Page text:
Tying Pork

The process of tying meat is used to ensure even cooking and helps hold the shape of the cut. Tying is used on several different cuts and there are several styles of tying that can be used. Some of the common cuts where tying is helpful are shown below.

  • Roasts - Most often a boneless roast will be tied to reshape it once the bones have been removed. It is shaped into a roll that is the same thickness throughout. Roasts with the bones in can also be tied to provide a more appealing roast when it is cooked.

A standing rib roast, which has an outside layer of meat that has a tendency to separate from the inner rib-eye muscle is generally tied to hold the roast together during the cooking process. Cut strings approximately 18 to 20 inches in length and tie firmly, but not too tight, around the roast in between each of the bones. Tie in a knot and trim strings to 1/4 inch.

The strings should be tied firmly but not too tight. If the strings are tied too tight they will force some of the juices out of the meat as it is cooked. Tying the rib roast will prevent the outside layer of meat from separating from the inner rib-eye muscle, providing a roast that is appealing in appearance when it is cooked.

  • Medallions - Tenderloin medallions or boneless steaks are commonly tied with a string around the edges and secured with a knot to provide a more appealing shape when cooked. If barded with a strip of bacon, the bacon is wrapped around the edges first and then the cut is tied.

To tie a medallion, cut a string approximately 12 inches long and wrap it around the meat and tie firmly.
Tie the string in a knot and trim the ends to 1/4 inch in length.
  • Tenderloins - Most often the tenderloin is tied so that the more slender end of the cut can be tucked under and held in place to create a more uniform thickness for cooking. The slender end of the tenderloin is folded under and tied into place.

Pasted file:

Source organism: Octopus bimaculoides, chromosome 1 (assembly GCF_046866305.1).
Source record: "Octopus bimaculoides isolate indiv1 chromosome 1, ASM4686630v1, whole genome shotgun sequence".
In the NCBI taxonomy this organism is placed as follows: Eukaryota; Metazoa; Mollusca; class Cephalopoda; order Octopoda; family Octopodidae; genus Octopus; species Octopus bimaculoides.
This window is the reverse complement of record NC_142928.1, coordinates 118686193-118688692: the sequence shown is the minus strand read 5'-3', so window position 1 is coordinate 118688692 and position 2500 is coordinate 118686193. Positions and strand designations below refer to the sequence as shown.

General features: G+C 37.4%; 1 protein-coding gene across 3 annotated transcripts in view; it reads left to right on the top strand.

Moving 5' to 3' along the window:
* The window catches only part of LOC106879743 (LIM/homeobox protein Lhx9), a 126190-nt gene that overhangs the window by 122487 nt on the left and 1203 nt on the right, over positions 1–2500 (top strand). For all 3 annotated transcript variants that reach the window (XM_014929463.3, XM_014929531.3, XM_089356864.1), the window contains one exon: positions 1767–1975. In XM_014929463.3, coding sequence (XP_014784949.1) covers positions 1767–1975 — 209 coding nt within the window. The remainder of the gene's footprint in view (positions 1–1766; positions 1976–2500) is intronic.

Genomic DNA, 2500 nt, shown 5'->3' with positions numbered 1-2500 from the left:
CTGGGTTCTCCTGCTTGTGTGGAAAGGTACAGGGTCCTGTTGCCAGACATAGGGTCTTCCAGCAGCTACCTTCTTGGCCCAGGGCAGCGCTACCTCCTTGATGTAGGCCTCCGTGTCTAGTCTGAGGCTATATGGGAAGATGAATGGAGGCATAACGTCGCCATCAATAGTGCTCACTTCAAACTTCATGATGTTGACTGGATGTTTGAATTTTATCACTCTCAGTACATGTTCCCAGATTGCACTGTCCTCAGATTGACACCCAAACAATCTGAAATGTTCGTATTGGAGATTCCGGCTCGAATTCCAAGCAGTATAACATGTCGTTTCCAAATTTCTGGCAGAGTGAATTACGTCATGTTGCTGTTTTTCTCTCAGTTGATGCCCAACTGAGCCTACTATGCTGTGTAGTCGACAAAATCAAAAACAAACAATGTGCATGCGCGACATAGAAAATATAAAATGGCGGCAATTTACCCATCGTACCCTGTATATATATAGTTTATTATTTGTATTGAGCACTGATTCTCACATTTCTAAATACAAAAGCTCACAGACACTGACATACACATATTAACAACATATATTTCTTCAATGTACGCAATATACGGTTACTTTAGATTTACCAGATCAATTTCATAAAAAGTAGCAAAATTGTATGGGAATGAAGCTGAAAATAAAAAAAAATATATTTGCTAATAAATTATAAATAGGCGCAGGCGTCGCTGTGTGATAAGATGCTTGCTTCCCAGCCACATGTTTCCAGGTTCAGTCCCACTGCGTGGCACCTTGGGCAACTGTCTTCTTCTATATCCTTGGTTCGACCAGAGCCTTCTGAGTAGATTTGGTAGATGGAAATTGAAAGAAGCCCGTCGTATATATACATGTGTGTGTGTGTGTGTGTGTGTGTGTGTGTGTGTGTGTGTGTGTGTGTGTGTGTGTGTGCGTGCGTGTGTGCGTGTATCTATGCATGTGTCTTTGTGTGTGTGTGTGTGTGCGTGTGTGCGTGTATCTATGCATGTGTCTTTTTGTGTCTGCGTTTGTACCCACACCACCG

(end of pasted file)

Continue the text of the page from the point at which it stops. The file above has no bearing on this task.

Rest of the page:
Fold the last 4 to 5 inches of the slender end of the tenderloin under so that the tenderloin will be closer to the same thickness throughout. Cut strings approximately 12 inches in length and tie around the tenderloin at 1 to 1 1/2 inch intervals.

Tie all knots firmly and trim the ends of the string to 1/4 inch. The entire tenderloin does not have to be tied, only the folded under end must be, but it will be more appealing when cooked if tied all along the cut.

The style and type of knot used to tie the cut of meat you are working with will vary depending on one's experience, the style one has been taught and personal preference. The important aspect of tying is that the string is tight enough to hold the shape of the cut but not too tight so that it will squeeze the juices from the meat while it is cooking. Use a kitchen twine that is made from an all-natural cotton or linen to ensure that it will not burn or affect the flavor of the meat. Butcher's twine works well because it is bulkier, which makes it easier to handle. Keep in mind that there are many styles of tying and knots that can be used.


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